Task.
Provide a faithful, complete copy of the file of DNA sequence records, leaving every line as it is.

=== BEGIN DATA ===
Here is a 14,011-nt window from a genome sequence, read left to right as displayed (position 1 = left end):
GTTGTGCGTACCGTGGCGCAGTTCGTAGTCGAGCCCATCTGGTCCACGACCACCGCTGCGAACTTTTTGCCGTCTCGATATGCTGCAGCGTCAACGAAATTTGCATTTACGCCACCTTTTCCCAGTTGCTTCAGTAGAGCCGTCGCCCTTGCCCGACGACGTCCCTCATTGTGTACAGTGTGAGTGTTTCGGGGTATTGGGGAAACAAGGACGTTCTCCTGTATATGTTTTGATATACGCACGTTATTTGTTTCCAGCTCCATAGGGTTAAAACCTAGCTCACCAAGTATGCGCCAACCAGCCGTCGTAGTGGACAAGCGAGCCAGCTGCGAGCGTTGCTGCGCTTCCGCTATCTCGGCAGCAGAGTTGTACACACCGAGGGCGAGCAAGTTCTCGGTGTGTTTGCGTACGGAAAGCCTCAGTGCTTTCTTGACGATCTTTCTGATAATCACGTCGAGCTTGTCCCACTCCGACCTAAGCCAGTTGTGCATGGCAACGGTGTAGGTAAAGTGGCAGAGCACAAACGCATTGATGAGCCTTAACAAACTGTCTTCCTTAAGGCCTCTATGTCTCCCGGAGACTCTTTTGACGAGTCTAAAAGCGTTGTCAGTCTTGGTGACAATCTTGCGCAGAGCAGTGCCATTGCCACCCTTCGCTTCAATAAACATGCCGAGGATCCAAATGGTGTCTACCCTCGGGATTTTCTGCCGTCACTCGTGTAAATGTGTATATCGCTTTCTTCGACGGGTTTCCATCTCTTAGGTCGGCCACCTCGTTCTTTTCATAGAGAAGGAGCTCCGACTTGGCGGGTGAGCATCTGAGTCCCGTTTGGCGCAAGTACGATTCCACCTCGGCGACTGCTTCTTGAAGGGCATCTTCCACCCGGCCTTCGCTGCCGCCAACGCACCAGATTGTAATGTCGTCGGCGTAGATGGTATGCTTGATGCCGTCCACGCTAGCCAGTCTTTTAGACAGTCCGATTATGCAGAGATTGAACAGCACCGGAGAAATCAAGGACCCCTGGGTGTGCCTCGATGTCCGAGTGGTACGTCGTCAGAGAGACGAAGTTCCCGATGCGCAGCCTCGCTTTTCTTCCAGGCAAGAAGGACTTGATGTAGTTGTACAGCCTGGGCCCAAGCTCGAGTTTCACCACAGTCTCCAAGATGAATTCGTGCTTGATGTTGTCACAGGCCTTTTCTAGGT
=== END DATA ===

Here is a 14,011-nt window from a genome sequence, read left to right as displayed (position 1 = left end):
GTTGTGCGTACCGTGGCGCAGTTCGTAGTCGAGCCCATCTGGTCCACGACCACCGCTGCGAACTTTTTGCCGTCTCGATATGCTGCAGCGTCAACGAAATTTGCATTTACGCCACCTTTTCCCAGTTGCTTCAGTAGAGCCGTCGCCCTTGCCCGACGACGTCCCTCATTGTGTACAGTGTGAGTGTTTCGGGGTATTGGGGAAACAAGGACGTTCTCCTGTATATGTTTTGATATACGCACGTTATTTGTTTCCAGCTCCATAGGGTTAAAACCTAGCTCACCAAGTATGCGCCAACCAGCCGTCGTAGTGGACAAGCGAGCCAGCTGCGAGCGTTGCTGCGCTTCCGCTATCTCGGCAGCAGAGTTGTACACACCGAGGGCGAGCAAGTTCTCGGTGTGTTTGCGTACGGAAAGCCTCAGTGCTTTCTTGACGATCTTTCTGATAATCACGTCGAGCTTGTCCCACTCCGACCTAAGCCAGTTGTGCATGGCAACGGTGTAGGTAAAGTGGCAGAGCACAAACGCATTGATGAGCCTTAACAAACTGTCTTCCTTAAGGCCTCTATGTCTCCCGGAGACTCTTTTGACGAGTCTAAAAGCGTTGTCAGTCTTGGTGACAATCTTGCGCAGAGCAGTGCCATTGCCACCCTTCGCTTCAATAAACATGCCGAGGATCCAAATGGTGTCTACCCTCGGGATTTTCTGCCGTCACTCGTGTAAATGTGTATATCGCTTTCTTCGACGGGTTTCCATCTCTTAGGTCGGCCACCTCGTTCTTTTCATAGAGAAGGAGCTCCGACTTGGCGGGTGAGCATCTGAGTCCCGTTTGGCGCAAGTACGATTCCACCTCGGCGACTGCTTCTTGAAGGGCATCTTCCACCCGGCCTTCGCTGCCGCCAACGCACCAGATTGTAATGTCGTCGGCGTAGATGGTATGCTTGATGCCGTCCACGCTAGCCAGTCTTTTAGACAGTCCGATTATGCAGAGATTGAACAGCACCGGAGAAATCAAGGACCCCTGGGTGTGCCTCGATGTCCGAGTGGTACGTCGTCAGAGAGACGAAGTTCCCGATGCGCAGCCTCGCTTTTCTTCCAGGCAAGAAGGACTTGATGTAGTTGTACAGCCTGGGCCCAAGCTCGAGTTTCACCACAGTCTCCAAGATGAATTCGTGCTTGATGTTGTCACAGGCCTTTTCTAGGT